Many people today seem to be obsessed with recreating 'classic' sounds, whether it's Minimoogs, TB303s or even traditional orchestral instruments. So it's refreshing to find that there are still people out there intent on pushing the boundaries of synthesis further and creating new sounds. Curtis Roads has done more than most: a co-founder of the International Computer Music Association (ICMA), he was also an editor of the Computer Music Journal for 23 years. He spent most of the '80s researching computer music at MIT, and now teaches in the Centre for Research in Electronic Art Technology at the University of California. He has written many books on the subject of computer music, including the excellent Computer Music Tutorial, which I would highly recommend to anyone, regardless of their level of familiarity with the subject. He also composes, and recently performed at the 2003 All Tomorrow's Parties festival, curated by Autechre. It is no surprise, then, that his book on granular synthesis, Microsound, is a fairly comprehensive guide to the subject.
Roads' involvement with granular synthesis began in 1972, and his research in the field has resulted in him eventually developing his own software. Granular synthesis deals with sound at a 'quantum' level: the sonic atom being the individual sample (any one of the 44100 taken in a second at the standard sampling rate). To be audible as anything other than a click, samples need to be grouped together to form grains of sound. These grains are typically anywhere between three and one hundred milliseconds in length. Granular synthesis is concerned with the organisation and processing of both samples and grains to create sounds that are often far beyond the range of more traditional methods of synthesis.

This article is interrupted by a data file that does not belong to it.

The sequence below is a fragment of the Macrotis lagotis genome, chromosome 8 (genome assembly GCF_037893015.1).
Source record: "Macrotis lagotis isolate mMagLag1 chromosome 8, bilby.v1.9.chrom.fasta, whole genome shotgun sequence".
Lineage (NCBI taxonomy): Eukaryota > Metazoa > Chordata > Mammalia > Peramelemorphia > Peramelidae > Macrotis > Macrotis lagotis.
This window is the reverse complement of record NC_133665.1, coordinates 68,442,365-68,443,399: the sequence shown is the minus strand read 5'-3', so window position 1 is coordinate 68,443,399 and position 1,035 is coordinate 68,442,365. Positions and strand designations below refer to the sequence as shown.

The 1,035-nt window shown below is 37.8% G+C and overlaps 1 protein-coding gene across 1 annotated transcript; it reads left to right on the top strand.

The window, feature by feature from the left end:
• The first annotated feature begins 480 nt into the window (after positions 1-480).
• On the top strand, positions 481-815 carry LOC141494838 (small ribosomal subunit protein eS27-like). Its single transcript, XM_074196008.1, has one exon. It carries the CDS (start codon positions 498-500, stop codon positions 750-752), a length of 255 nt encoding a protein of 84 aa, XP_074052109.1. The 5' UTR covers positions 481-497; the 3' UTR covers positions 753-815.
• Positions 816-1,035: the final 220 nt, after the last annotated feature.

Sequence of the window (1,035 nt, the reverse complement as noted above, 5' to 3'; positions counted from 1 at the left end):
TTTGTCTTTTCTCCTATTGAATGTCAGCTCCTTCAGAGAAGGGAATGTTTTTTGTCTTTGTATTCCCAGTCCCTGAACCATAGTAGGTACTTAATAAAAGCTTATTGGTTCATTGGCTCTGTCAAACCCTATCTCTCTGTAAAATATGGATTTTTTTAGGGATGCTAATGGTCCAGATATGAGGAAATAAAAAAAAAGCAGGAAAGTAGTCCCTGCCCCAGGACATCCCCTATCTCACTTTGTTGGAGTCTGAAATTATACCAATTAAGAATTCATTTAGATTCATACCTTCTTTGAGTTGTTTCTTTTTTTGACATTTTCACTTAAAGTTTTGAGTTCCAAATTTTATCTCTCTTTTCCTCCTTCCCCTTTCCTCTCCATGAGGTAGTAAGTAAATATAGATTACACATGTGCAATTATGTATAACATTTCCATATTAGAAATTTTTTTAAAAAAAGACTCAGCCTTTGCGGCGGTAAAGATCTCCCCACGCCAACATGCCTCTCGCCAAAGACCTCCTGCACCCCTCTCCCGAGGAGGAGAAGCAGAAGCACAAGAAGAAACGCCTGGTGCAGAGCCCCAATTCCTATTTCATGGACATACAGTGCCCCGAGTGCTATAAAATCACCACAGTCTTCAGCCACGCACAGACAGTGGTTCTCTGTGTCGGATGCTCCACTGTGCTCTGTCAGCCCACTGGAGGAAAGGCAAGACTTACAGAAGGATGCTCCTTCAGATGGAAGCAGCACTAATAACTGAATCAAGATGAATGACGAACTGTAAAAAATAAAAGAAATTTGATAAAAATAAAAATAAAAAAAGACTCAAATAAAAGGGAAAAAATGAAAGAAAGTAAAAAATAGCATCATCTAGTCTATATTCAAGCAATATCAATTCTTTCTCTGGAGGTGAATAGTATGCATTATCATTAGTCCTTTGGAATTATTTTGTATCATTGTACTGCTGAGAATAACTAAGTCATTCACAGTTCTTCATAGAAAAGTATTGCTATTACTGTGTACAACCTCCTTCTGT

The technology and software required to manipulate sound at this level is now commonly available. Popular programs like Reaktor and Max/MSP offer in-depth granular facilities, and Roads' own programs, Pulsar Generator and Cloud Generator, are, as you might expect, specifically designed for this sort of application. Although this technology has made it possible, granular synthesis remains a complex process. Microsound is perhaps the best theoretical and practical guide to date, its 409 pages concisely and fluently written throughout. The first chapters outline basic time scales in musical structure and the history and theory of microsound. Chapters three to six deal with the theory and practice of granular synthesis, examining everything from the organisation and processing of grains to the implementation of micro-scale transformations. The later chapters explore the implications and aesthetics of composing with microsound. The book concludes with a brief chapter about the future of granular synthesis. If there is any fault with this book, it is that it may be rather academic in tone for some readers — it is not a 'how to' book in five easy steps! However, if you are seriously interested in exploring granular synthesis, and understanding the principles behind it, then this book is ideal.
Microsound by Curtis Roads (ISBN 0262182157) £33.50.
MIT Press +1 617 253 5646.